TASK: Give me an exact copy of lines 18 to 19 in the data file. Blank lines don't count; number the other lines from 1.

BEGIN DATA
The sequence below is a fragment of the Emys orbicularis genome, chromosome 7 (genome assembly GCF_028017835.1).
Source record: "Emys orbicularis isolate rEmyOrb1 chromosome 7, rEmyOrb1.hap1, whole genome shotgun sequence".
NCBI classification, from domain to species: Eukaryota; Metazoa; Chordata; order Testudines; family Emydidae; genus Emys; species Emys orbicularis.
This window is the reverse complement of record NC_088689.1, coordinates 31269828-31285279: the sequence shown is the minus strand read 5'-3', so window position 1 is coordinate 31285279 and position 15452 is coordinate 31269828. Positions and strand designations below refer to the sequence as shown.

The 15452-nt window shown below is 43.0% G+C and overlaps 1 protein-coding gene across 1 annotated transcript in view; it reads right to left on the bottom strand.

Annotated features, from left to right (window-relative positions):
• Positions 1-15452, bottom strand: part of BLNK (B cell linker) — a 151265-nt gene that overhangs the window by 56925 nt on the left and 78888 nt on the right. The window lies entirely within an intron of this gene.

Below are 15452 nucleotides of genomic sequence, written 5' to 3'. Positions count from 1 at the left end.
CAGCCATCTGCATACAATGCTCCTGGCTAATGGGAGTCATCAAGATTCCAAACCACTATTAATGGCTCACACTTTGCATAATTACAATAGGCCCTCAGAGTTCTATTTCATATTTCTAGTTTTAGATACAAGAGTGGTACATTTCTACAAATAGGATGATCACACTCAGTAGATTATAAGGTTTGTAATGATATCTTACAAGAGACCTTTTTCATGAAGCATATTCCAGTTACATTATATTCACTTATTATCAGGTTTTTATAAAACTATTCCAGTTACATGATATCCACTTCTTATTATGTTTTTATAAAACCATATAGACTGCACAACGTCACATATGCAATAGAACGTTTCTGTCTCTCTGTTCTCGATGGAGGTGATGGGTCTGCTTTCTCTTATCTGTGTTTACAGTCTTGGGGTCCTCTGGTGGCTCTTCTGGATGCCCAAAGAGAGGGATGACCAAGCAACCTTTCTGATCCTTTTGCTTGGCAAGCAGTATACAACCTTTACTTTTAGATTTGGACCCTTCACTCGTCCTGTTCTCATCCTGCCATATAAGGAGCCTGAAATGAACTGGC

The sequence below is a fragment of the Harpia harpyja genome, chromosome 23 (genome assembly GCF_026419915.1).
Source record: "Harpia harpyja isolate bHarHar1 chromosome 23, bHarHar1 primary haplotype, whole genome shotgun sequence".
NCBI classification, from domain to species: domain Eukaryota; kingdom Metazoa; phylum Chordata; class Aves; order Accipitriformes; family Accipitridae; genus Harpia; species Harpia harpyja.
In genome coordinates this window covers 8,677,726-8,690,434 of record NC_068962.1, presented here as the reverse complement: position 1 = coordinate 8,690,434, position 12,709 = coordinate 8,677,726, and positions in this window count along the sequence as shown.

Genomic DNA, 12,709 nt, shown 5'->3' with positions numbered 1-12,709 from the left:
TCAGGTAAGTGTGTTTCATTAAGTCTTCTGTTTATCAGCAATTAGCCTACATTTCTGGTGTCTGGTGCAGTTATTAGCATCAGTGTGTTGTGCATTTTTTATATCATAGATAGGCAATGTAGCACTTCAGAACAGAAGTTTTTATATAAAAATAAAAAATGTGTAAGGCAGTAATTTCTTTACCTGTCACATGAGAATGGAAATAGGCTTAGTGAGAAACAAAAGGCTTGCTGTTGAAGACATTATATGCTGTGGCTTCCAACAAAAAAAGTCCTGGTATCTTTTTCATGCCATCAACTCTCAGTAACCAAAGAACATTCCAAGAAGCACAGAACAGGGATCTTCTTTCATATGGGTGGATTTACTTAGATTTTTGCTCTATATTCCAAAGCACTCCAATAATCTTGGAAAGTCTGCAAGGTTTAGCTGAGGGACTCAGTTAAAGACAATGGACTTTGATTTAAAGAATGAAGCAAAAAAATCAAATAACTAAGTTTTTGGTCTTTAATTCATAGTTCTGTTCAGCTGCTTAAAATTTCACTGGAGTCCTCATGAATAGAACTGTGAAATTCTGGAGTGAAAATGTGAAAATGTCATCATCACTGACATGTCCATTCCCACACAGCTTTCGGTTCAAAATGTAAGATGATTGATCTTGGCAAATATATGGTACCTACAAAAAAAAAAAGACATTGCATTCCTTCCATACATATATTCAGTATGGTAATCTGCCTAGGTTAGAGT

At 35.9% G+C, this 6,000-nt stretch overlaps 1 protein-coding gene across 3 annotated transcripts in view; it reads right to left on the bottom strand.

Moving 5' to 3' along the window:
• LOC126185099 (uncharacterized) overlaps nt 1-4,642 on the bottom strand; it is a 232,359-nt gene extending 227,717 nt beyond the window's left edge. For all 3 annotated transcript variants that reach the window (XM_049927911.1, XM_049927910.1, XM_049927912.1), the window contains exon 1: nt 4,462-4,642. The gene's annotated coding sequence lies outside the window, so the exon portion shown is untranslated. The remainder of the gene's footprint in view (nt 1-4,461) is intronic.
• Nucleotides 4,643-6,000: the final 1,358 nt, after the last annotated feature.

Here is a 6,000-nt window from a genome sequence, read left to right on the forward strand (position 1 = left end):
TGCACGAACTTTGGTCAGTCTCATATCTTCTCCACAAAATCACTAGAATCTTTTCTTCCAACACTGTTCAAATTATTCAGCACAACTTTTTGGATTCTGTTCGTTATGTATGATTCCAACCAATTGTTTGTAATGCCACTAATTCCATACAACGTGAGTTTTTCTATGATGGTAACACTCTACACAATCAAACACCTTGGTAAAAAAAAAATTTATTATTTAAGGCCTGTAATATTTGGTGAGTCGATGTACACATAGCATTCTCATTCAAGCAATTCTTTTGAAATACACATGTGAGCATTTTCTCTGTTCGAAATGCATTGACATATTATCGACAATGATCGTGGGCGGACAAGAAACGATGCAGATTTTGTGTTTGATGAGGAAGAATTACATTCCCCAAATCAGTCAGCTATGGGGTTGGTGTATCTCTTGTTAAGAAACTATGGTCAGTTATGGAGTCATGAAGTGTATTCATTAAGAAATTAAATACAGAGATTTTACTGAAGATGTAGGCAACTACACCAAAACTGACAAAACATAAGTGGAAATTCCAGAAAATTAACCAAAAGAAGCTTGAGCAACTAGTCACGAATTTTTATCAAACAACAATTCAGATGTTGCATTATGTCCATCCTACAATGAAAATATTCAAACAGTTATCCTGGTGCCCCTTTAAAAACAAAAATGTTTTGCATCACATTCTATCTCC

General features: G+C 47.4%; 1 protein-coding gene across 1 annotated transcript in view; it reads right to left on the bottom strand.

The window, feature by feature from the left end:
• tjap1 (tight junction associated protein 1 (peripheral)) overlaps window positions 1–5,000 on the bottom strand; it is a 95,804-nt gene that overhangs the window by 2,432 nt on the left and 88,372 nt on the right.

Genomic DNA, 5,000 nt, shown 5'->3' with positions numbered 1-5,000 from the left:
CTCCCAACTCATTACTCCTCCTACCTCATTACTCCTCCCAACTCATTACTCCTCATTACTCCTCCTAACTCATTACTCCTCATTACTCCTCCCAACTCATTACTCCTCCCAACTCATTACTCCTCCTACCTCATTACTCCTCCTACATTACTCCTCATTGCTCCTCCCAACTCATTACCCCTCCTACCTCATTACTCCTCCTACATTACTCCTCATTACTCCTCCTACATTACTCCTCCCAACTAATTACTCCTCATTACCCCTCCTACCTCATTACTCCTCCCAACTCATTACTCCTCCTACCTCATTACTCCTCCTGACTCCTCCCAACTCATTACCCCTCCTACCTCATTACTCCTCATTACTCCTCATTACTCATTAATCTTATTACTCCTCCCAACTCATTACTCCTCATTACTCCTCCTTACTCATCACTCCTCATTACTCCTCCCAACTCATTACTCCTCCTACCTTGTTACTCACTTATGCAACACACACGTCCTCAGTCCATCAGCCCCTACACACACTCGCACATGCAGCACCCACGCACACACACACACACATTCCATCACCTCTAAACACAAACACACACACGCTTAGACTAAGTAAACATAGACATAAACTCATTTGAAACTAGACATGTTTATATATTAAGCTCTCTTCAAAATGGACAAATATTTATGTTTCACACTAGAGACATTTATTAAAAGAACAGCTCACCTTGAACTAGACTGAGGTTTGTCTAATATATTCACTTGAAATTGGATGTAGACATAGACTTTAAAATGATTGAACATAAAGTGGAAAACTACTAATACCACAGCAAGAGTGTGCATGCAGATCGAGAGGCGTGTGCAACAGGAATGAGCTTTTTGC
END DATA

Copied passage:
• LOC126185099 (uncharacterized) overlaps nt 1-4,642 on the bottom strand; it is a 232,359-nt gene extending 227,717 nt beyond the window's left edge. For all 3 annotated transcript variants that reach the window (XM_049927911.1, XM_049927910.1, XM_049927912.1), the window contains exon 1: nt 4,462-4,642. The gene's annotated coding sequence lies outside the window, so the exon portion shown is untranslated. The remainder of the gene's footprint in view (nt 1-4,461) is intronic.
• Nucleotides 4,643-6,000: the final 1,358 nt, after the last annotated feature.